Fear of Higher Energy Rates Greets New Utility Reform Plan

Yogev report says firings at Israel Electric Corp. would cover cost of massive payouts to workers, but offers no details.

Avi Bar-Eli
Avi Bar-Eli
Avi Bar-Eli
Avi Bar-Eli

The anxiously awaited interim recommendations of the panel tasked with reforming the Israel Electric Corporation came in yesterday, and they threaten even higher electricity bills for consumers.

The report by the Yogev committee, named for chairman Uri Yogev, also head of the Government Corportations Authority, calls for payouts of billions of shekels to IEC workers, both those who would be fired and those who would remain. Although the report says the cuts to the payroll would cover that cost, it provides no details to back up its contention, and the fear is that the massive payments to workers would actually be covered by higher electricity rates for the public.

The panel’s recommendations would not split up the IEC or privatize it, and the utility would remain a monopoly with limited competition — for at least until 2025. The report recommends limiting the IEC to generating 58% of Israel’s electricity, compared to some 90% today, and having private power producers supply the rest.

In return, the IEC would be required to take harsh steps to improve efficiency — by firing approximately 2,000 workers (though no exact number was given). In addition, some 15% of the IEC’s management would be laid off. The unions would also be forced to allow the electric company greater flexibility in firing workers. In return for all this, employees would receive billions of shekels (again, no exact amounts were mentioned) in compensation for their agreement. The free electricity benefit for employees, however, would end.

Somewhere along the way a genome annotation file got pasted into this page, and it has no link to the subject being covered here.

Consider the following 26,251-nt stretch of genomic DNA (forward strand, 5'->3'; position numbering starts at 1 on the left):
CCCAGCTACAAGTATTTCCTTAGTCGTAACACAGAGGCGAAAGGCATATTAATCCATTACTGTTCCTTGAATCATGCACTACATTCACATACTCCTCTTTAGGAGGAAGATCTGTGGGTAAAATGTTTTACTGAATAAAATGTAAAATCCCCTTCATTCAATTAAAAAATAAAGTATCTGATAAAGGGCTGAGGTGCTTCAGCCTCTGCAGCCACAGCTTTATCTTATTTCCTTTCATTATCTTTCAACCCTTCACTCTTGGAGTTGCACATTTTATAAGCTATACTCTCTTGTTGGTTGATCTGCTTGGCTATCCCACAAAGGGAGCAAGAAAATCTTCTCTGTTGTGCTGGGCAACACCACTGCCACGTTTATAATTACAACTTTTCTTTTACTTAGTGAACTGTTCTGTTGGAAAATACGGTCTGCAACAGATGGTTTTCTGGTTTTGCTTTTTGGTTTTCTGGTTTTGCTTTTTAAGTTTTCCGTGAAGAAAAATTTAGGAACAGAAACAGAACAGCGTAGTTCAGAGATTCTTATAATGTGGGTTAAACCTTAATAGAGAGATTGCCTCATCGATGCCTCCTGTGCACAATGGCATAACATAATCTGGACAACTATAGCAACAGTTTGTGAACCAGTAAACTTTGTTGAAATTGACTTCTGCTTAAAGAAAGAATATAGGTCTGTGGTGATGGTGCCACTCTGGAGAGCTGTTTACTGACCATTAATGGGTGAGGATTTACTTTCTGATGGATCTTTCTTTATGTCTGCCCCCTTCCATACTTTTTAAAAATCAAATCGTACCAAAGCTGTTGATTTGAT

The IEC would remain a vertical monopoly in the industry’s three major areas: power production, transmission and distribution — though it would give up part of its management of the electricity grid to an external government company.

The Yogev report also represents a major retreat from previous reform plans already approved by the cabinet and Knesset, and that included a much more severe narrowing of the the IEC’s monopoly.

The major questions still unanswered by the report — and often blatantly left unclear and without detail — include how much the reforms would cost the public and state budget; how the reforms would affect electricity rates and by how much; how many employees the IEC would have to fire; why major bonuses would be paid to remaining workers in return for their agreement to a reform plan that should work to their benefit; and how to guarantee that the IEC carries out its side of the bargain and doesn’t simply raise rates.

The Yogev committee, which was established seven months ago, released the report even though its members did not agree on the conclusions, and did so without the backing of the IEC, the unions or the Histadrut labor federation.

The various government ministries and authorities involved in the issue — finance; energy and water resources; and the Public Utilities Authority-Electricity — object to much of the report and the committee’s actions. Various units in the Finance Ministry are fighting each other over the recommendations. Because of these disputes, the report’s release was delayed several times.

The report will now be opened for public comment for 30 days, after which the committee will continue its negotiations with the IEC and the unions. Drawing up a detailed plan for the reforms — if that is indeed possible — is expected to take many more months.

An IEC engineer effects repairs at an apartment building. But who will fix the company's finances?Credit: Yossi Weiss

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